As my surgical experiences come to a close, I have now begun to receive all the bills for services that were provided to me.
One bill shows what one national health care provider considers “fair payment” for laboratory testing performed prior to my surgery. I matched that bill up with my insurance explanation of benefits to determine which prices go to what tests. Click on the picture below to enlarge.
Fees for the lab testing were discounted anywhere from 70% to 90% off the provider’s published rates.
A CBC cost $8.12
PT/PTT (coagulation studies) cost a total of $10.15
A basic metabolic panel cost $8.12
Nearly $200 in “handling fees” was waived.
They accepted five bucks instead of the $16.70 they charged for drawing my blood.
In summary, it would have cost me $350 for the tests if I didn’t have insurance.
Instead, it cost me $31.46 for the tests since I do have insurance – more than a 90% discount.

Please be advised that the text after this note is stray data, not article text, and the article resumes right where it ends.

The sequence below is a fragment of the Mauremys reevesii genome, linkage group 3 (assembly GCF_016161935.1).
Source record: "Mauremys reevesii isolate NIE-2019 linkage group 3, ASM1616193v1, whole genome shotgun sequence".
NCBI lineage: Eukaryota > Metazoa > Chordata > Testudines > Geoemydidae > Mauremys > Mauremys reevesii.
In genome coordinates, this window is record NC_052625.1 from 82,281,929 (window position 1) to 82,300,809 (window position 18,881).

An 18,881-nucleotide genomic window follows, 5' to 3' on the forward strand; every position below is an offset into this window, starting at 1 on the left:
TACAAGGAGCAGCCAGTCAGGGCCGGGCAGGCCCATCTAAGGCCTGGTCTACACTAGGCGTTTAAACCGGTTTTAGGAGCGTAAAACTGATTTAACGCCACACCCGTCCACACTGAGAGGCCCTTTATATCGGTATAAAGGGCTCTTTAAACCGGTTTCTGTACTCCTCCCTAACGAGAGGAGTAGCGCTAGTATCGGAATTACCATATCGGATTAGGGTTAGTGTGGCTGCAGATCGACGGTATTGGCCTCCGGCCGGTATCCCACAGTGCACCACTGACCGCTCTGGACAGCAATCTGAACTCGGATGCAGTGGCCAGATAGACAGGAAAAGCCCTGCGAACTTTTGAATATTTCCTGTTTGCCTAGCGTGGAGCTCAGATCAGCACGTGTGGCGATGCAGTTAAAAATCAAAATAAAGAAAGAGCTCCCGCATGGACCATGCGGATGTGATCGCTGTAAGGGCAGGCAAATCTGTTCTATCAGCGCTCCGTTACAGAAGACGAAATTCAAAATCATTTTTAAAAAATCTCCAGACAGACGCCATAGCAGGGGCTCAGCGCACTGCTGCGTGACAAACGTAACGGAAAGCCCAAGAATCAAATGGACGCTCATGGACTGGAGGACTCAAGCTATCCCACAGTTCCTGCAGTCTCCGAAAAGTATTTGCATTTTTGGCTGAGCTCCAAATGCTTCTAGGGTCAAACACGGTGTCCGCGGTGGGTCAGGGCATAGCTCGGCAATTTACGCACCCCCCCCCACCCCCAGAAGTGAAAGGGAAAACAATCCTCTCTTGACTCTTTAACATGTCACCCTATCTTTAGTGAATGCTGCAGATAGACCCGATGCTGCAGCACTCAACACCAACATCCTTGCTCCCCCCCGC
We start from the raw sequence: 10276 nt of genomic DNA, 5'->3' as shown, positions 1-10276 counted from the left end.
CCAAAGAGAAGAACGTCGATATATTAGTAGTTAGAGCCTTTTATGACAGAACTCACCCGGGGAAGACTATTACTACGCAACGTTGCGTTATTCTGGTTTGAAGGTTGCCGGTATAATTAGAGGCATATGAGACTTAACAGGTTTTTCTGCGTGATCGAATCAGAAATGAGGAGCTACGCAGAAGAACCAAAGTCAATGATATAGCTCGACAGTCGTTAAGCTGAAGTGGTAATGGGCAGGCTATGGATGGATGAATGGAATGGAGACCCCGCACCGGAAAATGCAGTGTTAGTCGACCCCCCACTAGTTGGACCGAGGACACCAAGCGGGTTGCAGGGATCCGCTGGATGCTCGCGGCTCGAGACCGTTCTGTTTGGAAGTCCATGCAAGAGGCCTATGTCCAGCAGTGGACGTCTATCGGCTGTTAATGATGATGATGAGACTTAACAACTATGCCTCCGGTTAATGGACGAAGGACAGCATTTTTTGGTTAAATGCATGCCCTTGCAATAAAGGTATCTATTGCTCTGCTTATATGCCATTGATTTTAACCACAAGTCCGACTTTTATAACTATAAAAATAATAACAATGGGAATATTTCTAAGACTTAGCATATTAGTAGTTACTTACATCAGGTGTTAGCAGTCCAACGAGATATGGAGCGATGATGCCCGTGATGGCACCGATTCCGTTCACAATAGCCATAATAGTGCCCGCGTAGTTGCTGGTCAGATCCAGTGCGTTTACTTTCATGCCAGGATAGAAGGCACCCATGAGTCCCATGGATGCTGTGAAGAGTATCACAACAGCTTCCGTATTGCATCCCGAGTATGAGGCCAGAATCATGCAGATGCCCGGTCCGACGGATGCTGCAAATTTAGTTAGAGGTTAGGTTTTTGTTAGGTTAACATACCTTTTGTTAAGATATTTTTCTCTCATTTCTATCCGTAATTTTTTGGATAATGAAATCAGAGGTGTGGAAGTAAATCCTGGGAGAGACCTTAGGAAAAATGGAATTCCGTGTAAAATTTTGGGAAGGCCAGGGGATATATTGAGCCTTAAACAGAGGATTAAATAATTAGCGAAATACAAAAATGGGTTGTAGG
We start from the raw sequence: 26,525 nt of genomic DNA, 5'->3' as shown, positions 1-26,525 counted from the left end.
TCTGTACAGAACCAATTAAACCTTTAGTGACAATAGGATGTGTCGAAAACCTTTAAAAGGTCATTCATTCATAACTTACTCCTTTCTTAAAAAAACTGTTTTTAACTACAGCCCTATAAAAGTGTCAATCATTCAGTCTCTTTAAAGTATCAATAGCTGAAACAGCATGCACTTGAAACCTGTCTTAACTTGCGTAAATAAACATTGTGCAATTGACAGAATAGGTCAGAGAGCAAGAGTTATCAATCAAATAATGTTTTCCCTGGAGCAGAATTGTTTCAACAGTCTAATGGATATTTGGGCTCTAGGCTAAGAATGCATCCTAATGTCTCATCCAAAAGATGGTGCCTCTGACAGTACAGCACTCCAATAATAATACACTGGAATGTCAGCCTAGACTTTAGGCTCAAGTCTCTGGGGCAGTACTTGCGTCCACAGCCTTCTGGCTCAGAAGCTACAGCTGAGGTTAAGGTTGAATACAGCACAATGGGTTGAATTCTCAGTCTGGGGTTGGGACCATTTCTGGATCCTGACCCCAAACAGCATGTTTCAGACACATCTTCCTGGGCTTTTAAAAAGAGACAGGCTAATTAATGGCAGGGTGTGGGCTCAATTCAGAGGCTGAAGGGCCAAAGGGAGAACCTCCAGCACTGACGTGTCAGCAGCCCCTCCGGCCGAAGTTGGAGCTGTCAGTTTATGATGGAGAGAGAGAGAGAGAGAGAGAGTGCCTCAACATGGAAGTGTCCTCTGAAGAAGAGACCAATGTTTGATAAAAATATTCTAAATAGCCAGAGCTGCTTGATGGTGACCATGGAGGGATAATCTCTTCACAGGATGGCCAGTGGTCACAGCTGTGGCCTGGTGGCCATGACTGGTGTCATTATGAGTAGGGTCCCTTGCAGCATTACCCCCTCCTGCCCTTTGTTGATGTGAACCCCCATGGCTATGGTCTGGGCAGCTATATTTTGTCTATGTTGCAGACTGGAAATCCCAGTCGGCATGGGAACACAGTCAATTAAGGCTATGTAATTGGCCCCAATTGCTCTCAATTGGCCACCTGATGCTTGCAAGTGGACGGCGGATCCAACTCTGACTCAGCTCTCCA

Great for me, but a gouge to patients who don’t have insurance.
The thing is … if the medical provider advertised these rates to all the patients who don’t have insurance or who have high deductible plans, it would probably have lines of customers out the door waiting to have their blood drawn. In fact, they would probably still have lines out the door if they doubled the prices below.
I don’t care how much providers want to mark up their prices. That is their business and they can keep that secret.
We go to a grocery store and purchase products at the advertised price, yet few of us know how much the grocery store has marked up the price. The ability of shoppers to vote with their feet keeps prices down.
In order to decrease costs of health care, health care reform must include some form of transparency in pricing.